BWW Reviews: Strand's BUTLER Astonishes Audiences at Peninsula Players Theatre

BWW Reviews: Strand's BUTLER Astonishes Audiences at Peninsula Players Theatre
Sean Parris as Shepard Mallory, Sean Fortunato as
Lieutenant Kelly and Greg Vinkler as Major General Benjamin Butler

Astonished. Demanded. Surprised. These few simple words ignite the provocative action in Peninsula Players Theatre Midwest premiere of Richard Strand's equally entrallling BUTLER. Staged in Fish Creek at the company's theatrical home along the Green Bay shores, the captivating civil war drama focuses on these words in the opening moments of the two act production, an intriguing catalyst that reveals itself by the final scenes of this entertaining and exceptional play.

Strand constructs his drama around a recently enlisted Major General Benjamin Franklin Butler, his Lieutenant Kelly and a belligerent, volatile slave, Shepherd Mallory. They engage at Virginia's Fort Monroe after the state has finally seceded from the Union, following similar action of several other Southern states. While the Fugitive Slave Act in 1850 (a law stating that runaway slaves needed to be returned to their owners under the threat of punishment) hoped to compromise Northern and Southern interests in regards to the institution of slavery, to avoid the dissolution of the United States, the North began moving to take a military stance against the South at the time of Strand's play in 1861.

In the Fort Monroe office of Major General Butler, the general will be astonished that three runaway slaves request sanctuary at his fort, when he has only been in charge a mere month. Butler spent his pre-military life working as a lawyer, exhibiting mixed feelings about the new President, Abraham Lincoln, when he confronts the requests and legal ramifications of this 1850 law against the ebony skinned fugitives banging at his fort's door.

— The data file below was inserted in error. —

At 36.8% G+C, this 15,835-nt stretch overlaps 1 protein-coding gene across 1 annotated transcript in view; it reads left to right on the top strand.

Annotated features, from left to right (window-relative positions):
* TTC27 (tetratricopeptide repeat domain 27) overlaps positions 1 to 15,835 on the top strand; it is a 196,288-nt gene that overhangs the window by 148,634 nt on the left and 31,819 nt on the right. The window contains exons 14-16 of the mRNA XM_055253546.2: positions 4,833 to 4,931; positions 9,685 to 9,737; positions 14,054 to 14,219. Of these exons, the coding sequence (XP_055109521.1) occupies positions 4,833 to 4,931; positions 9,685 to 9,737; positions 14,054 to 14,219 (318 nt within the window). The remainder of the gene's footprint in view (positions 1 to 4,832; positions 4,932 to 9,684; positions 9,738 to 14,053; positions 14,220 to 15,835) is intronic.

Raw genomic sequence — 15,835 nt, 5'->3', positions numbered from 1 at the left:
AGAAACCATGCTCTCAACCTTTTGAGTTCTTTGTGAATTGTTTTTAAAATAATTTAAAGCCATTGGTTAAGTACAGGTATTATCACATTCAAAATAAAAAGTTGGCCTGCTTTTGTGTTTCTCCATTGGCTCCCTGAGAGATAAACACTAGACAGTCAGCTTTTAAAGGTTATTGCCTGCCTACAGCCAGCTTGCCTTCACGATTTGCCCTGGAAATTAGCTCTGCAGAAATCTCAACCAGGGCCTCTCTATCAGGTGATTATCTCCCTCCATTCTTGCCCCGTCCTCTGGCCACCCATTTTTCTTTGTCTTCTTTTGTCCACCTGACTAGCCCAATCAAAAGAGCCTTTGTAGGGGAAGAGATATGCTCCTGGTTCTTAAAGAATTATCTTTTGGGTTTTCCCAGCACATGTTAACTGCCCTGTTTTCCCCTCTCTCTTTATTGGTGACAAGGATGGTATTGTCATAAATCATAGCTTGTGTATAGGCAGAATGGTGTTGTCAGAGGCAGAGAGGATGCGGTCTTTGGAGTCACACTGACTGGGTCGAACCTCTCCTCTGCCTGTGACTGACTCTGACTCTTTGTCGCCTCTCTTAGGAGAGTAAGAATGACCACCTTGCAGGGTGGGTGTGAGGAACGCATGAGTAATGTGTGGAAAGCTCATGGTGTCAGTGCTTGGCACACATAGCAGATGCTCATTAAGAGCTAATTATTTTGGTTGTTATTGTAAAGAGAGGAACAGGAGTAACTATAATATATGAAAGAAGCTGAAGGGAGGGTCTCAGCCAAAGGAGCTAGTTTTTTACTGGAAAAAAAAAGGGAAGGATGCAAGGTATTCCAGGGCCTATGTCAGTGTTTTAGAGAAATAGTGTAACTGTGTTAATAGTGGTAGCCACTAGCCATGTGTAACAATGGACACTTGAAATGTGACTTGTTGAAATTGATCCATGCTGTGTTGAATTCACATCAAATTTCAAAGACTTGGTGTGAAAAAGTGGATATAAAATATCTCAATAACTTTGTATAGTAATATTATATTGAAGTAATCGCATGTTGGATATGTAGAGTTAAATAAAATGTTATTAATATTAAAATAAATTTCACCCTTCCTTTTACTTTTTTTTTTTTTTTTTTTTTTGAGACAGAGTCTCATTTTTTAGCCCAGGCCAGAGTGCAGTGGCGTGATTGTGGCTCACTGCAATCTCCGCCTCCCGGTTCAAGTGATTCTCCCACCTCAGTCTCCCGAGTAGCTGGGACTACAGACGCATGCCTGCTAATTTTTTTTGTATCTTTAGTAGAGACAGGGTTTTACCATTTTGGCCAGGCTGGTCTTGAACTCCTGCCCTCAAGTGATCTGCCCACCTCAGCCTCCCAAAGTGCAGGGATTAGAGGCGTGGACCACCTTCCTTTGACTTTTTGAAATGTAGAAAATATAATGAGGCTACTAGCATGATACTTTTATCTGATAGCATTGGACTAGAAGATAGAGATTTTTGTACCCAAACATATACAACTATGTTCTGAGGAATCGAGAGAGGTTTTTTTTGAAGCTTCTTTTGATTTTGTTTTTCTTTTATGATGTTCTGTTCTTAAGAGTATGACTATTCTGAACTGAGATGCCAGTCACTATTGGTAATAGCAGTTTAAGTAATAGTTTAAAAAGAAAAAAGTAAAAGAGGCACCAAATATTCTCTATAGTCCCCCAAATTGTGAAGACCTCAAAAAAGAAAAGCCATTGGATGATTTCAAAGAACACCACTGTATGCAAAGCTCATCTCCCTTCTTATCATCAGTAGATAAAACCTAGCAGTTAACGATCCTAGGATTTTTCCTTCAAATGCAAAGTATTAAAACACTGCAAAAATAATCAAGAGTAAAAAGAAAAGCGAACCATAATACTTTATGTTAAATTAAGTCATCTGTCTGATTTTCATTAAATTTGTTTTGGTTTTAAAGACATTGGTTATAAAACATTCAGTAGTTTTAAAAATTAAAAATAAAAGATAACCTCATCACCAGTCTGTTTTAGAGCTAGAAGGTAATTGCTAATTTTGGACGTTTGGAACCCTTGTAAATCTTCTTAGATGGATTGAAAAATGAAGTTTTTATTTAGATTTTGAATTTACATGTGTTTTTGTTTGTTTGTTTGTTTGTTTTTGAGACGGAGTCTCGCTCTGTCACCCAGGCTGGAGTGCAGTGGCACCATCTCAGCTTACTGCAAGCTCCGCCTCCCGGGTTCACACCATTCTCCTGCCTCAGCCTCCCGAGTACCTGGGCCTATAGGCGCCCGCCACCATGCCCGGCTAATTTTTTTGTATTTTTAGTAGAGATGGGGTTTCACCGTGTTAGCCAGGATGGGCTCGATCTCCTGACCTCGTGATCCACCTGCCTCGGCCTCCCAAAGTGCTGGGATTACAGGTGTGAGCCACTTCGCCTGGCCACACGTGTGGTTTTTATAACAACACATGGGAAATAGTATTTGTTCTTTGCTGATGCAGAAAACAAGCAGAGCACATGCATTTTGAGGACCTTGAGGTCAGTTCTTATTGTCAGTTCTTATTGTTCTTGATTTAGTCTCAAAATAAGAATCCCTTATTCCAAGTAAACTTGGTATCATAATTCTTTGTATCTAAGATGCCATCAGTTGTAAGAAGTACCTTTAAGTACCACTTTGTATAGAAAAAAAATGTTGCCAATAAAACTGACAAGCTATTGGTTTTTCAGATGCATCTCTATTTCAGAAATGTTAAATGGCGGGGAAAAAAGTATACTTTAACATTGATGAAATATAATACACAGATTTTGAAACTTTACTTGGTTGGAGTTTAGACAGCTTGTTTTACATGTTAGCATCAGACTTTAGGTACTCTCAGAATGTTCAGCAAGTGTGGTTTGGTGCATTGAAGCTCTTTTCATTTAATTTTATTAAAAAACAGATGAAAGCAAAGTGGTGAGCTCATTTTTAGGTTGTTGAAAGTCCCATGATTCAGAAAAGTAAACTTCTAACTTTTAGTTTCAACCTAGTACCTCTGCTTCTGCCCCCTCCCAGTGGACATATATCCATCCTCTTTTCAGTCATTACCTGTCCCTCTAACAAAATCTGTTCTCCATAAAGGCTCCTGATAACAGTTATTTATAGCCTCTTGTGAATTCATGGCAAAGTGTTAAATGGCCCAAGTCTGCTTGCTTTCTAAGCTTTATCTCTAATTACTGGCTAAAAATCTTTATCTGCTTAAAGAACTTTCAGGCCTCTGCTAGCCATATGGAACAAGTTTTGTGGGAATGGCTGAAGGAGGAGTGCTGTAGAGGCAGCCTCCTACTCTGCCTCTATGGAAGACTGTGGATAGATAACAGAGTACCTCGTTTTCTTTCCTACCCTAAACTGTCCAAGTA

Strand infuses humor, warmth and wit into the camaraderie experienced by Butler, Kelly and Mallory, completely opposite of what an audience might expect depicted in films such as A Few Good Men. Almost revolutionary in these concepts, completely unexpected, Strand visualizes unique situations over glasses of sherry that actors Artistic Director Greg Vinkler (Butler), Sean Fortunato (Kelly) and Sean Parris (Mallory) marvelously capture on stage. Emotions in part due to Kristine Thatcher's extraordinary, compassionate direction.

What transpires between these three very different men in three separate cultural hierarchies surprises the audience with fresh nuances in their personalities and shatters preconceptions on lawyers, race and the military. Thatcher draws from Strand's script and her actors, flawed, wonderful humans entering a turbulent experience in their personal and corporate lives. A time when their homes and homeland were being divided while previous social structures fall to the wayside. How does the human heart effectively transition with these pervasive, ever changing conditions?

Butler's characters confront real issues, perplexed by their responses and ultimate decisions, often transforming their ideals in the performance with delightful believability. Serious situations and subjects the play overlays with humor, giving the audience an ability to laugh at their own prejudices and foibles, unashamed, even when in a commanding position, superior to other persons, similar to Butler.

When does a person or society decide to overstep protocol for the greater good? Defy a law, even when attempting to do so peacefully, to protest injustice, inhumanity and save lives? The United Stares was founded on such protests, and how do individuals concede these dilemmas in their minds and collective conscious?

Underscoring these three very likable characters, accomplished technicians, Costume Designer Kärin Simonson Kopischke, Lighting Designer Jason Fassl and Scenic Designer Jack Magaw-create a demand---remember this word--for this play to be seen by Door County audiences. To reveal much more of the production's intriguing scenario, would be unfair. When leaving the theater under the Northern Sky after a performance, audiences will contemplate what they might have done, will do in the future, when duty and law might require a higher calling or protocol: Interesting premises to ponder during a premiere too surprising to miss.

Fish Creek's Peninsula Players Theatre presents Richard Strand's BUTLER through August 31. For additional programming, information or tickets, please call 920.868.3287 or visit peninsulaplayers.com

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Peggy Sue Dunigan Peggy Sue Dunigan earned a BA in Fine Art, a MA in English and then finished with a Masters of Fine Art in Creative Fiction from Pine Manor College, Massachusetts. Currently she independently writes for multiple publications on the culinary, performance and visual arts or works on her own writing projects while also teaching college English and Research Writing in Milwaukee, Wisconsin. Her other creative energy emerges by baking cakes and provincial sweets from vintage recipes so when in the kitchen, at her desk, either drawing or writing, or enjoying evenings at any and all theaters, she strives to provide satisfying memories for the body and soul.


 
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